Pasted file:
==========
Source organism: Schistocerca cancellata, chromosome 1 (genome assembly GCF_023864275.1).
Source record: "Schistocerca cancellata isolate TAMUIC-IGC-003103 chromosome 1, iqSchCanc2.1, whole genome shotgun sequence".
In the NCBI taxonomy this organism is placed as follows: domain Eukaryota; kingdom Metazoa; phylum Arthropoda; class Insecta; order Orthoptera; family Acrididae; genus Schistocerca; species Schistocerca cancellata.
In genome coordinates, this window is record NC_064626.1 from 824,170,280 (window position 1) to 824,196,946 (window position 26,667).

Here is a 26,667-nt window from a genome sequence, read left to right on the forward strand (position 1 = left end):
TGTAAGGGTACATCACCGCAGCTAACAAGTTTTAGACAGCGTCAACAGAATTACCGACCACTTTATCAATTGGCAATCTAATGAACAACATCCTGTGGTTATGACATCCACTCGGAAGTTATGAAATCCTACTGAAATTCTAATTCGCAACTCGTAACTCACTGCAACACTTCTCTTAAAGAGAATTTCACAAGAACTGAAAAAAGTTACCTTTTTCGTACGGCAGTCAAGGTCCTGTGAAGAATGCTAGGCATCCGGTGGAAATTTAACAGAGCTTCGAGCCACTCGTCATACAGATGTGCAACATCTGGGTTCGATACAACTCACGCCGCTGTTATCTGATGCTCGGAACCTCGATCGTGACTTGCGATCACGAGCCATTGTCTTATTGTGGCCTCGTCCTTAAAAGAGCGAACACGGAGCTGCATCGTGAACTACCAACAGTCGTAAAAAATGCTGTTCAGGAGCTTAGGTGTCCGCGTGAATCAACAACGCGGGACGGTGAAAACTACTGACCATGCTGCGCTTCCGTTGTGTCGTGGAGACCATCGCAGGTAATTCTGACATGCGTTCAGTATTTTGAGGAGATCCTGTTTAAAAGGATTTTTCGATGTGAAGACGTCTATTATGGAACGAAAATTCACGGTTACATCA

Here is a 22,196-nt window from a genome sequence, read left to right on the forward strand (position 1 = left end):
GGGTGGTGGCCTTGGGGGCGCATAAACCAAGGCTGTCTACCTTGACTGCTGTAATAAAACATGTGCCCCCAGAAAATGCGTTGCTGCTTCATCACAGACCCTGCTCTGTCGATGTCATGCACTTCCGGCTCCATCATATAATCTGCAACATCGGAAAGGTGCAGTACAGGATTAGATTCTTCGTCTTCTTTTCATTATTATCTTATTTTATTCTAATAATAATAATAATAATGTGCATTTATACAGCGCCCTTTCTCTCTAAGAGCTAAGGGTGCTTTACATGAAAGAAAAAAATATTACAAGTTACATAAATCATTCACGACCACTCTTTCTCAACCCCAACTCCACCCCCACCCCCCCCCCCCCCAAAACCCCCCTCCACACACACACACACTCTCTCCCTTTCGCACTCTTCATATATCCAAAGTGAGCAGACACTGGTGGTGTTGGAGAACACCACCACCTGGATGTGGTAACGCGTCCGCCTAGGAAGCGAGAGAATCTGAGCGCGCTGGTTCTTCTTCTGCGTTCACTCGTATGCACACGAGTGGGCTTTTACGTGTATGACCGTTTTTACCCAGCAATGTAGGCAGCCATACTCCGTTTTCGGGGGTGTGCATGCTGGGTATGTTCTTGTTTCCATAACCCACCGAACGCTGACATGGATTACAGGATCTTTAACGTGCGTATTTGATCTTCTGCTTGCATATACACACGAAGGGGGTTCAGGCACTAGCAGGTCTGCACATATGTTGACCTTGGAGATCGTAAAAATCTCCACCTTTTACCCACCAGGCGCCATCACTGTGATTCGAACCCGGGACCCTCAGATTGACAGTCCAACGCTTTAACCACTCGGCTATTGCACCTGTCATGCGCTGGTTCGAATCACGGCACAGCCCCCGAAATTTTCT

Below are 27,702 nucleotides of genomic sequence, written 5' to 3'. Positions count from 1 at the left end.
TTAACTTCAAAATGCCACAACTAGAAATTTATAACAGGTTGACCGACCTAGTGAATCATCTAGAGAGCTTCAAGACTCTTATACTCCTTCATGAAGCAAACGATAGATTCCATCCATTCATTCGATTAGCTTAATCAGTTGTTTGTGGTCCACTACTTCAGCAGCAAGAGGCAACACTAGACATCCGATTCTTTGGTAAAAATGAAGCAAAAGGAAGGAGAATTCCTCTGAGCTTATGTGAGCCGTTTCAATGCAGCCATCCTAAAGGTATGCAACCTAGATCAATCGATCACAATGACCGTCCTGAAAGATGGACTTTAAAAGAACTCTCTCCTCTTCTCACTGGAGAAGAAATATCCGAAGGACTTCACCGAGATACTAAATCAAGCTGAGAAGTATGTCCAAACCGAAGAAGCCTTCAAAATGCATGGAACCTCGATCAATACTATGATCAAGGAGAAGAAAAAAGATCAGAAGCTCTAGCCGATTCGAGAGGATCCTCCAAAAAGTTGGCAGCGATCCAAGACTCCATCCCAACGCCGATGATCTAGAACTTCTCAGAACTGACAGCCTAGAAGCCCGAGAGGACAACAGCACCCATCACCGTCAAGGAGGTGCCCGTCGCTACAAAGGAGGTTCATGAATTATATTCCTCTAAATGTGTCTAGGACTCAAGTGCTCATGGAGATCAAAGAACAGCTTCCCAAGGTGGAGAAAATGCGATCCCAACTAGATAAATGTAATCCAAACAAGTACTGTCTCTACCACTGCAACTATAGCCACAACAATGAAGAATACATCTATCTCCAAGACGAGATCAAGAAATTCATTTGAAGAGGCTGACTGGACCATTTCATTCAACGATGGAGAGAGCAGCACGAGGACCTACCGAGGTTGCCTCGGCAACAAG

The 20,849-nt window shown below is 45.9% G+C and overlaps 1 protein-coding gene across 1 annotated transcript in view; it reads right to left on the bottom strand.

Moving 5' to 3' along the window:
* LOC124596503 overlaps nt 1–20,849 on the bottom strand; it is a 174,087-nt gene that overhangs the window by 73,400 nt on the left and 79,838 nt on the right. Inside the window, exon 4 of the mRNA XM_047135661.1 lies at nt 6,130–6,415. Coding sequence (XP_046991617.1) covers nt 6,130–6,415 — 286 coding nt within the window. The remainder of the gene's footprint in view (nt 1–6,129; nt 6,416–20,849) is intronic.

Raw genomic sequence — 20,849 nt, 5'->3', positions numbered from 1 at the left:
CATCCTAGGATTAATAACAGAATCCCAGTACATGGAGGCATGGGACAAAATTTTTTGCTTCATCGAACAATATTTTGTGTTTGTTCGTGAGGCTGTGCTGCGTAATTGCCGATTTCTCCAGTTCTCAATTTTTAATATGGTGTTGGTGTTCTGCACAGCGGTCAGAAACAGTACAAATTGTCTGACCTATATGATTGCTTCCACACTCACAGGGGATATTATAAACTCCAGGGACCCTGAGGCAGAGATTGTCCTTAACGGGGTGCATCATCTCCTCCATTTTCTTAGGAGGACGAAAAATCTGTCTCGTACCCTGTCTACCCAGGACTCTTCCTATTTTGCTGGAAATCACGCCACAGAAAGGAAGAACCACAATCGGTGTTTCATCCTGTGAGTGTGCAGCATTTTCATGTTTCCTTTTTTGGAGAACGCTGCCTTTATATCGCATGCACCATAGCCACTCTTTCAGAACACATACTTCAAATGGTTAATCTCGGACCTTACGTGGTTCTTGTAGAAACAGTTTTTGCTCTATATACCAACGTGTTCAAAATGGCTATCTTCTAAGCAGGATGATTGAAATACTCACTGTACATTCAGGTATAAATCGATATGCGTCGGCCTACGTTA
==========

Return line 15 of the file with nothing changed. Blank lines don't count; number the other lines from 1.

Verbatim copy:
CATCCTAGGATTAATAACAGAATCCCAGTACATGGAGGCATGGGACAAAATTTTTTGCTTCATCGAACAATATTTTGTGTTTGTTCGTGAGGCTGTGCTGCGTAATTGCCGATTTCTCCAGTTCTCAATTTTTAATATGGTGTTGGTGTTCTGCACAGCGGTCAGAAACAGTACAAATTGTCTGACCTATATGATTGCTTCCACACTCACAGGGGATATTATAAACTCCAGGGACCCTGAGGCAGAGATTGTCCTTAACGGGGTGCATCATCTCCTCCATTTTCTTAGGAGGACGAAAAATCTGTCTCGTACCCTGTCTACCCAGGACTCTTCCTATTTTGCTGGAAATCACGCCACAGAAAGGAAGAACCACAATCGGTGTTTCATCCTGTGAGTGTGCAGCATTTTCATGTTTCCTTTTTTGGAGAACGCTGCCTTTATATCGCATGCACCATAGCCACTCTTTCAGAACACATACTTCAAATGGTTAATCTCGGACCTTACGTGGTTCTTGTAGAAACAGTTTTTGCTCTATATACCAACGTGTTCAAAATGGCTATCTTCTAAGCAGGATGATTGAAATACTCACTGTACATTCAGGTATAAATCGATATGCGTCGGCCTACGTTA